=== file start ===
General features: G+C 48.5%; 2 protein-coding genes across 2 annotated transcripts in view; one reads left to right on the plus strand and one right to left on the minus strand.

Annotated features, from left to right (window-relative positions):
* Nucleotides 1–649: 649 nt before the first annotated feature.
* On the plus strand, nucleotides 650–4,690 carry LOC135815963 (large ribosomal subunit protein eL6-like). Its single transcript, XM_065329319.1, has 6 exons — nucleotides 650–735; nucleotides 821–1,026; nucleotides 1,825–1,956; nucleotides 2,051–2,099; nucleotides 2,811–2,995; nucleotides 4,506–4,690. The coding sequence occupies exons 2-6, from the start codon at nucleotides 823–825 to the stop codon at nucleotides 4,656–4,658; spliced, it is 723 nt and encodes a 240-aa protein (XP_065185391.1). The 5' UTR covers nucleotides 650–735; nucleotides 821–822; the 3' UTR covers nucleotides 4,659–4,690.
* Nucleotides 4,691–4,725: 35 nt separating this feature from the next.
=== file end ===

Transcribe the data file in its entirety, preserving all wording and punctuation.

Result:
General features: G+C 48.5%; 2 protein-coding genes across 2 annotated transcripts in view; one reads left to right on the plus strand and one right to left on the minus strand.

Annotated features, from left to right (window-relative positions):
* Nucleotides 1–649: 649 nt before the first annotated feature.
* On the plus strand, nucleotides 650–4,690 carry LOC135815963 (large ribosomal subunit protein eL6-like). Its single transcript, XM_065329319.1, has 6 exons — nucleotides 650–735; nucleotides 821–1,026; nucleotides 1,825–1,956; nucleotides 2,051–2,099; nucleotides 2,811–2,995; nucleotides 4,506–4,690. The coding sequence occupies exons 2-6, from the start codon at nucleotides 823–825 to the stop codon at nucleotides 4,656–4,658; spliced, it is 723 nt and encodes a 240-aa protein (XP_065185391.1). The 5' UTR covers nucleotides 650–735; nucleotides 821–822; the 3' UTR covers nucleotides 4,659–4,690.
* Nucleotides 4,691–4,725: 35 nt separating this feature from the next.